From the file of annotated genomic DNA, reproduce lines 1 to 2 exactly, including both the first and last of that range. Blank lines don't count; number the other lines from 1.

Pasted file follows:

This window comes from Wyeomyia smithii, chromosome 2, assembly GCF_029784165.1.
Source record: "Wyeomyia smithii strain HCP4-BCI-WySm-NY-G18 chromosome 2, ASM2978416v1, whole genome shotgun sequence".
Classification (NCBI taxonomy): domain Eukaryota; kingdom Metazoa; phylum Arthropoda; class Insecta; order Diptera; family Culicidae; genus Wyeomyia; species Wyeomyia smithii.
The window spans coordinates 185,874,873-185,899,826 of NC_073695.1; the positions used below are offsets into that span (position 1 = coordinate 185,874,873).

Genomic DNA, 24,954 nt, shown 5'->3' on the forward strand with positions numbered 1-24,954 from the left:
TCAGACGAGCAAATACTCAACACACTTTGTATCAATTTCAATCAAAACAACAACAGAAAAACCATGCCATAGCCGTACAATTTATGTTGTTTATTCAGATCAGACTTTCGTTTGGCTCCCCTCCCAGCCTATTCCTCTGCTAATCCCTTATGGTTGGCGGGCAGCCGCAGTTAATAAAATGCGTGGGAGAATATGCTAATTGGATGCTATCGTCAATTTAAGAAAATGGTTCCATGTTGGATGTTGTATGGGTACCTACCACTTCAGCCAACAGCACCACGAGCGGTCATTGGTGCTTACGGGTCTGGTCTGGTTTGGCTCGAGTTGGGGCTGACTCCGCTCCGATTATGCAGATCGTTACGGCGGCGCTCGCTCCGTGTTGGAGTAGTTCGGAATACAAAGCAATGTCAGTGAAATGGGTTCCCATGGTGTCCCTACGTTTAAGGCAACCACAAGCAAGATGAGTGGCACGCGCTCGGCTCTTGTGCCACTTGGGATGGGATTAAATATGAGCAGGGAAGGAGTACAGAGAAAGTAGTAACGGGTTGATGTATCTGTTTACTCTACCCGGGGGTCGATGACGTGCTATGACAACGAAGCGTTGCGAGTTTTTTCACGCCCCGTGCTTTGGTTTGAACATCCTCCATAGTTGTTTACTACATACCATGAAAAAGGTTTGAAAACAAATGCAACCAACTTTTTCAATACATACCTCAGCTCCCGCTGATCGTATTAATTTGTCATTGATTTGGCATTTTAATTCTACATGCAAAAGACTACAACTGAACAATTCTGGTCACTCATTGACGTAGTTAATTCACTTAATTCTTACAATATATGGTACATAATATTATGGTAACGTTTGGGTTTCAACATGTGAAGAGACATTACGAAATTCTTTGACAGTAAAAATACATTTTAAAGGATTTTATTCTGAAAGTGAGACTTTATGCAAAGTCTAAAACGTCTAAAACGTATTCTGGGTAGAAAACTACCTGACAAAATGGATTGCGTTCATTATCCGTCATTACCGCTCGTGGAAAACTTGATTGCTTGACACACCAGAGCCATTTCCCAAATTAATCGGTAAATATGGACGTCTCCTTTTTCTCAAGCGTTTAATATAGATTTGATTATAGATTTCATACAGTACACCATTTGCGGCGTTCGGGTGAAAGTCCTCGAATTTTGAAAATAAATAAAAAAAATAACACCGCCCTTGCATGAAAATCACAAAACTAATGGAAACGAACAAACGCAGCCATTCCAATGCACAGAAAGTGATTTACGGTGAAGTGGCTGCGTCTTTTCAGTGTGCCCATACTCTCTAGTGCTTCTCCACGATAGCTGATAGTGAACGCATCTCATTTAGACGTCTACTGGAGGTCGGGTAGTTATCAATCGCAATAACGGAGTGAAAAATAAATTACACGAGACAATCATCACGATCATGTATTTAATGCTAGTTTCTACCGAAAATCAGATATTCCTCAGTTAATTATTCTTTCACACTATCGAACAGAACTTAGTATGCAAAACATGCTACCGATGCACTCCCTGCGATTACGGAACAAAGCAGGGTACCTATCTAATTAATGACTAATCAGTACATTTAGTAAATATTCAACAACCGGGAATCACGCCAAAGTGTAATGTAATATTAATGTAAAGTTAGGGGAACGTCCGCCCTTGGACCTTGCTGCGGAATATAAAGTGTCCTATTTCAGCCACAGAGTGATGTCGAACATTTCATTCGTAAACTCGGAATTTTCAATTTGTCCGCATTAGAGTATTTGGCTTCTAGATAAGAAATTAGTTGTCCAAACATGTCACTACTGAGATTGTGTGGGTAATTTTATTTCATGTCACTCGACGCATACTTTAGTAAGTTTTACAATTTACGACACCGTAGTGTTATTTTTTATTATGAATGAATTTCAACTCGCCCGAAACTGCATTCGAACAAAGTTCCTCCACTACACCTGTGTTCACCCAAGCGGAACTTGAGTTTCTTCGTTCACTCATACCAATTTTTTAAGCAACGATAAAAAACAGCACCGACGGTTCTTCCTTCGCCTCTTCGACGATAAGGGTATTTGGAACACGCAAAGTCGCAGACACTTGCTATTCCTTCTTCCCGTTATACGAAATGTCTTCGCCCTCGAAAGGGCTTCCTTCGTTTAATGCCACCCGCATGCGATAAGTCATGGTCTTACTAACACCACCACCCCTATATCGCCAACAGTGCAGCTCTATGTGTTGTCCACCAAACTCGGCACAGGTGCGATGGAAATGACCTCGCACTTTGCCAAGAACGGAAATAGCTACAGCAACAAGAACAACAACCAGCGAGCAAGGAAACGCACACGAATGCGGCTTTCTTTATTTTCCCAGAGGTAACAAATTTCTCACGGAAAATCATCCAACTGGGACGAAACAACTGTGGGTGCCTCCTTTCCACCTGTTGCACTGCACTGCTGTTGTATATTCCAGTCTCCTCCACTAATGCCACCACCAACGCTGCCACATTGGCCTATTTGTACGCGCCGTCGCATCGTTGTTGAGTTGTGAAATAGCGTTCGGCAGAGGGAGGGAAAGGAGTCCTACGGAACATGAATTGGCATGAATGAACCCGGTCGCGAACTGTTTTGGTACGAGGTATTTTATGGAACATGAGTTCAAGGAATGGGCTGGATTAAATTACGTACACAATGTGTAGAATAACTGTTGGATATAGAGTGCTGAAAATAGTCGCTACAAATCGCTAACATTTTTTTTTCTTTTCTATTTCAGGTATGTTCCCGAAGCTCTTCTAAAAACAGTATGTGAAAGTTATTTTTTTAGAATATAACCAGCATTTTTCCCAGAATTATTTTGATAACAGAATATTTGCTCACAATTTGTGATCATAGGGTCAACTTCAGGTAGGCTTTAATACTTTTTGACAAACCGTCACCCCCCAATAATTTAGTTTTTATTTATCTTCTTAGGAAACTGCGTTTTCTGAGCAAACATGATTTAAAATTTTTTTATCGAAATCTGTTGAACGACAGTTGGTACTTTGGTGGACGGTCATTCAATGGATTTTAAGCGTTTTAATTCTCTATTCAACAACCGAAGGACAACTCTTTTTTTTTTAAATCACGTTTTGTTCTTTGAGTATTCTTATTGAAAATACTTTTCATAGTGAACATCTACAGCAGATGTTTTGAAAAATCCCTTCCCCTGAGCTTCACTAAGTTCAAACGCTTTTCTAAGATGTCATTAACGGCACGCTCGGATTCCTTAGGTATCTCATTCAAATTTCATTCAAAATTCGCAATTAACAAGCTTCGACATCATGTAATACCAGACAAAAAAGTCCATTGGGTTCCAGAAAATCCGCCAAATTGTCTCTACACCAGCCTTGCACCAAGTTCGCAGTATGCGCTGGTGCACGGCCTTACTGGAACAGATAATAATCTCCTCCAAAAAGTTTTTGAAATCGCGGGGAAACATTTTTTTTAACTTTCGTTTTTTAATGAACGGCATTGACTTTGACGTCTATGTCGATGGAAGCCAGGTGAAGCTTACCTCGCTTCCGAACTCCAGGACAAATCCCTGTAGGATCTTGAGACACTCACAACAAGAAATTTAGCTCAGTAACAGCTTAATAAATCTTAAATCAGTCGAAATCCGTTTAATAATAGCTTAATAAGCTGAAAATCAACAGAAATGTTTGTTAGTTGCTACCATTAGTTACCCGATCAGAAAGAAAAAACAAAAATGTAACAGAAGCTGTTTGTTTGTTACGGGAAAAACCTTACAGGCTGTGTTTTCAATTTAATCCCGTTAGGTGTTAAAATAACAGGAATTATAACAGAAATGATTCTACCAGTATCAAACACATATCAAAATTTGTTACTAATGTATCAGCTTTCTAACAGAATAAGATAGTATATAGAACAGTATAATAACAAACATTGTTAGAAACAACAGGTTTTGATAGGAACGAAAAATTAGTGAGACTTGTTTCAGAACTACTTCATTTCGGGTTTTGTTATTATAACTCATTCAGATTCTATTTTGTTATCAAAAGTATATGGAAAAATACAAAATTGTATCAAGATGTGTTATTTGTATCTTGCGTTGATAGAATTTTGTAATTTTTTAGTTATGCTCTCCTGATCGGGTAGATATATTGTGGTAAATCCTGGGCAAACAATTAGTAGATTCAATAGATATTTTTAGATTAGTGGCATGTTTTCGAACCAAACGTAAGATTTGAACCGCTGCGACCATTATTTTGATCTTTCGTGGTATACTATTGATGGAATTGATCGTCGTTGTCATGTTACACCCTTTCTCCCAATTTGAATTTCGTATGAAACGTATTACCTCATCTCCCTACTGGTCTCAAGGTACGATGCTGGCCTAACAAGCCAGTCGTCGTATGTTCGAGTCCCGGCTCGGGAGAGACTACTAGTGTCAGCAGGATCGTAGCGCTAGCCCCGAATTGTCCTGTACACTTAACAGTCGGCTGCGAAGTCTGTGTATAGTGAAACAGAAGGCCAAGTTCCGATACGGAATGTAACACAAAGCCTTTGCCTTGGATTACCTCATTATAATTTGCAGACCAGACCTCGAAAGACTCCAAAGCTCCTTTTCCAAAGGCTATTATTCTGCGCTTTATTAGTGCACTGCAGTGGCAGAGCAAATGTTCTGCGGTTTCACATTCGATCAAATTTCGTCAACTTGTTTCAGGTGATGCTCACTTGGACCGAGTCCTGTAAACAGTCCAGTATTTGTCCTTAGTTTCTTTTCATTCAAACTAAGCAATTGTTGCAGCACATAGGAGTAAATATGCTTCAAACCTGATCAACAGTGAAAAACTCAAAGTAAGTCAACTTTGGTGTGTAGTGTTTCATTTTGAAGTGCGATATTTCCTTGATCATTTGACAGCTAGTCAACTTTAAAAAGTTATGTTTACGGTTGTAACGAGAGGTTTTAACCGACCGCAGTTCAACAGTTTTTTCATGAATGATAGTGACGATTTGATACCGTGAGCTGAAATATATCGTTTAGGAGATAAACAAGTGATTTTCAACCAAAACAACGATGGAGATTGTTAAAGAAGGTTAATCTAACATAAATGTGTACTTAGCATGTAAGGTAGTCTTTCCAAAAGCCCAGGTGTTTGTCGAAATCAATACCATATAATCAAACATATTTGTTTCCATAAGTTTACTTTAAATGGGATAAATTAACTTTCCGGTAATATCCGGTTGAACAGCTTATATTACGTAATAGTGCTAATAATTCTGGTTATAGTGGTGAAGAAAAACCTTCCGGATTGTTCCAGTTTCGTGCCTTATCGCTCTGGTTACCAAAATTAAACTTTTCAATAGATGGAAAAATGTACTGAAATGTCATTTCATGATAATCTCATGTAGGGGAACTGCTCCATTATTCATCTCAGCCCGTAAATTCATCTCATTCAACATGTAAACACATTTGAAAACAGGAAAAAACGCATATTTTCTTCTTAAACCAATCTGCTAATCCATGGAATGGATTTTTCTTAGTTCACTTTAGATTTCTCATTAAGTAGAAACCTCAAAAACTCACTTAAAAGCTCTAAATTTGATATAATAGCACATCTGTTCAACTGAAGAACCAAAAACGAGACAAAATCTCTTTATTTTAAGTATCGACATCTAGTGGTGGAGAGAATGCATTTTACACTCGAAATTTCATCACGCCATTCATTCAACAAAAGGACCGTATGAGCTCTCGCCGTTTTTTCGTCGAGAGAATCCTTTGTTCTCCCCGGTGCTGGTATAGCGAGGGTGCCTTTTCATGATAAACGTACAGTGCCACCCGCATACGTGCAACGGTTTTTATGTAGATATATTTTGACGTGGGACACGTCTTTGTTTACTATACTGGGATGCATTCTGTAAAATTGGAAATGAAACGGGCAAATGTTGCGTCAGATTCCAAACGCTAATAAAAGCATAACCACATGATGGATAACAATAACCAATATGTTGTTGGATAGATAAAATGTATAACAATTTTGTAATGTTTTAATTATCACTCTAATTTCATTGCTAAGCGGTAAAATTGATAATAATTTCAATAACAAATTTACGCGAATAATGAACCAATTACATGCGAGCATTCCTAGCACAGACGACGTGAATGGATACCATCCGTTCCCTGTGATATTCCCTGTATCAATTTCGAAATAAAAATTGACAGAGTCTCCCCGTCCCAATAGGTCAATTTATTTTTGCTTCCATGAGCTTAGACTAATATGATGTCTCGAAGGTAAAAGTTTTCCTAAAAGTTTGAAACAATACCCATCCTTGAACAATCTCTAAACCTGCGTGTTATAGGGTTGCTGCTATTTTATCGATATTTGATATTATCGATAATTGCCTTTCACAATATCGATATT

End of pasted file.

This window comes from Wyeomyia smithii, chromosome 2, assembly GCF_029784165.1.
Source record: "Wyeomyia smithii strain HCP4-BCI-WySm-NY-G18 chromosome 2, ASM2978416v1, whole genome shotgun sequence".